“The Memorandum” by Vaclav Havel, produced by rafiki at Ranga Shankara

Hailing from a State where politicians are often figures associated with writing, folk theatre and entertainment (Tamil Nadu), I was intrigued to see rafiki, the Bangalore theatre group, advertise their production of “The Memorandum”, a play by Vaclav Havel, the first President of the Czech Republic. The translation was by Vera Blackwell.

Here’s the information I got on the net about the play: “The Memorandum is one of Havel’s best known and most popular plays. Inspired by the absurdities of life in Eastern Europe under Communism, Havel began writing the satirical play as early as 1960. Rewritten many times over the next few years, The Memorandum became the second of Havel’s plays produced at Prague’s Theatre of the Balustrade, where he was then literary manager. The play made its American debut in 1968 at the Shakespeare Festival’s Public Theatre. This production of The Memorandum won an Obie Award for best foreign play. The Memorandum was first produced in London in 1977, and has been revived regularly around the world.

“Like much of Havel’s writing, The Memorandum is political, at least implicitly. The play concerns the tribulations of Josef Gross, the managing director of an organization encumbered by a bureaucracy that is out of control. The introduction of an artificial language, Ptydepe, is supposed to streamline office communications, but only makes it worse. Havel’s satire is full of irony about the kind of jobs created by communism as well as the constant surveillance by office spies. Many critics have noted that the office politics depicted can be found around the world.”

rafiki, a Bangalore-based theatre group, staged a very impressive production of the play at Ranga Shankara on July 30 and 31, 2011. rafiki, (whose work I have followed since they staged the plays of south African playwright Athol Fougard,) usually chooses plays which address social issues.

The casting was excellent; in efficient fashion, Pritham Kumar took on three roles and Vinod Ravindran two. Niren Saldanha as Joseph Gross, Kanchan Bhattacharyya as Jan Ballas, Lekha Naidu ,Deepika Arwind and Rebecca Spurgeon as Hana, Maria and Helena, respectively, Ashish D’Abreo as Lear, Anshul Pathak as Otto Stroll, completed the cast. Their diction and delivery was clear, and credit for this also goes to the sound execution by Raghu Tenkayala. The music was not credited in the neat (yet inexpensive) brochure brought out by rafiki, (Deepika Arwind and Francis Amrit) but it added considerably to the mood of the play…the “busy-making” of the bureaucracy.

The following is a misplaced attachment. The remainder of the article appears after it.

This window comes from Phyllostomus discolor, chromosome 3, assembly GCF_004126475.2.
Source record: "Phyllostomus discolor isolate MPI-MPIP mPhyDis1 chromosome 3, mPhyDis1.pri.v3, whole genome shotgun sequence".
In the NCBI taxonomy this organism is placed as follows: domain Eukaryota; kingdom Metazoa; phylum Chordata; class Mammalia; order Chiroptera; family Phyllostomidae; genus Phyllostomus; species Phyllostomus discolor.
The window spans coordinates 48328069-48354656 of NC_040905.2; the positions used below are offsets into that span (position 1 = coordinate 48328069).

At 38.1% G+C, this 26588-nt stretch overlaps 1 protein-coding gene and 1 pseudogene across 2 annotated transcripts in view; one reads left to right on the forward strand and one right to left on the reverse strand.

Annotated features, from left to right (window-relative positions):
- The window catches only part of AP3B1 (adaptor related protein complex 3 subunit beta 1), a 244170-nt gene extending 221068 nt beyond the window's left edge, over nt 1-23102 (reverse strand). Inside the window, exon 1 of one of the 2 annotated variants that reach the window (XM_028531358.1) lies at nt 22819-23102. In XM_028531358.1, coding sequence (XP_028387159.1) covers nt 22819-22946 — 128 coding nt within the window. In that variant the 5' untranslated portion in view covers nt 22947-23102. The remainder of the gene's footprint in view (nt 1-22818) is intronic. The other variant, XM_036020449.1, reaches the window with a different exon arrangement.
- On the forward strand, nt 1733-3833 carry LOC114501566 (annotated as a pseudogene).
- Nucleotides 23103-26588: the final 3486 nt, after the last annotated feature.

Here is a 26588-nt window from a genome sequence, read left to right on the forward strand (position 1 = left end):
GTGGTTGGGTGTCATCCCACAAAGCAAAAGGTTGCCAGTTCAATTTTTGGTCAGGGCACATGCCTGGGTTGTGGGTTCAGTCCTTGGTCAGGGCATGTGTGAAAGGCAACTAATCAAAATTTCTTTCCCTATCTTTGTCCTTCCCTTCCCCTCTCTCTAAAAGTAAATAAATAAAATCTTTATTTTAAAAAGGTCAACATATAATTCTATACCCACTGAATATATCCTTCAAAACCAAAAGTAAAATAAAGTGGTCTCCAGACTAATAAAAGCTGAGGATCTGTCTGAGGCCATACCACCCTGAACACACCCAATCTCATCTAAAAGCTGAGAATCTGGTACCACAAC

I must particularly mention the set design. Highlighting of diffferent areas (lighting design was by Anish Victor and Lakshmi Menon) evoked different locales without any change of stage properties. Two rotating “doors” of rectangular frames allowed the constant procession of the cast members to enter and exit, throughout the play’s duration. Take a bow, Dominic Taylor, Nagaraj, and Maria Das!

However, I was wondering if perhaps a little more colour could not be used…but perhaps the monochromes underlined the sere, stultifying atmosphere of the office. The choreography for these passages of the cast, around and across the stage, must have been quite complicated, and well-enough rehearsed to ensure that they were executed smoothly.The costumes, designed by Sheen Collections, were adequate, but rather unimaginative…the only criticism I have of this production.

Directing a play is no easy task; good direction is generally that which is not visible. Sachin Gurjale’s direction was seamless, and resulted in a performance without major glitches (at least, none visible to the audience!) Very often, it’s rather apparent when one member of the cast is newer than the others…such factors did not mar the production. The audience were well engaged throughout the staging, and the closing scene with lighted lamps served as a telling conclusion. The absurdity of the situations and the mandated languages had the audience often laughing aloud.

I am hoping to see more productions of this play by rafiki; it will be interesting to see how the presentation evolves. In all, an excellent production, and one I strongly recommend for the Bangalore theatre-goer.

Leave a Reply

Your email address will not be published. Required fields are marked *

This site uses Akismet to reduce spam. Learn how your comment data is processed.

Similar Story

Nature Feature: A dinner invitation

"Will you walk into my parlour?" Said the spider to the fly. "I've spread a carpet of silk and diamonds! Walk in, and don't be shy! Do come along, for I grow thinner... I've LOVE to have you, ahem, for dinner!" Jokes apart, Funnel Web Spiders also called Wolf Spiders, are named because of the funnel-like web they weave...and the second name is given because they are ferocious predators. They build a flat sheet of nonsticky web with a funnel-shaped retreat to one side or occasionally in the middle, depending on the situation and species. The typical hunting mode is…

Similar Story

Theatre Review: “Credit Titles” by Bangalore Little Theatre

It was like a rare alignment of the planets: several factors come together to pull me out of my usual Ranga Shankara ambit for watching a play. I had not been to visit Bangalore International Centre, which opened a while ago in Domlur; Bangalore Little Theatre, as part of their "VP 80" festival, was staging "Credit Titles"; the play, written by Vijay Padaki, whose 80th birthday the festival marks, was based on a story by Vinod Vyasulu, an eminent economist whom I've known for a long time, as our daughters share a cose friendship dating from 1988. And last but…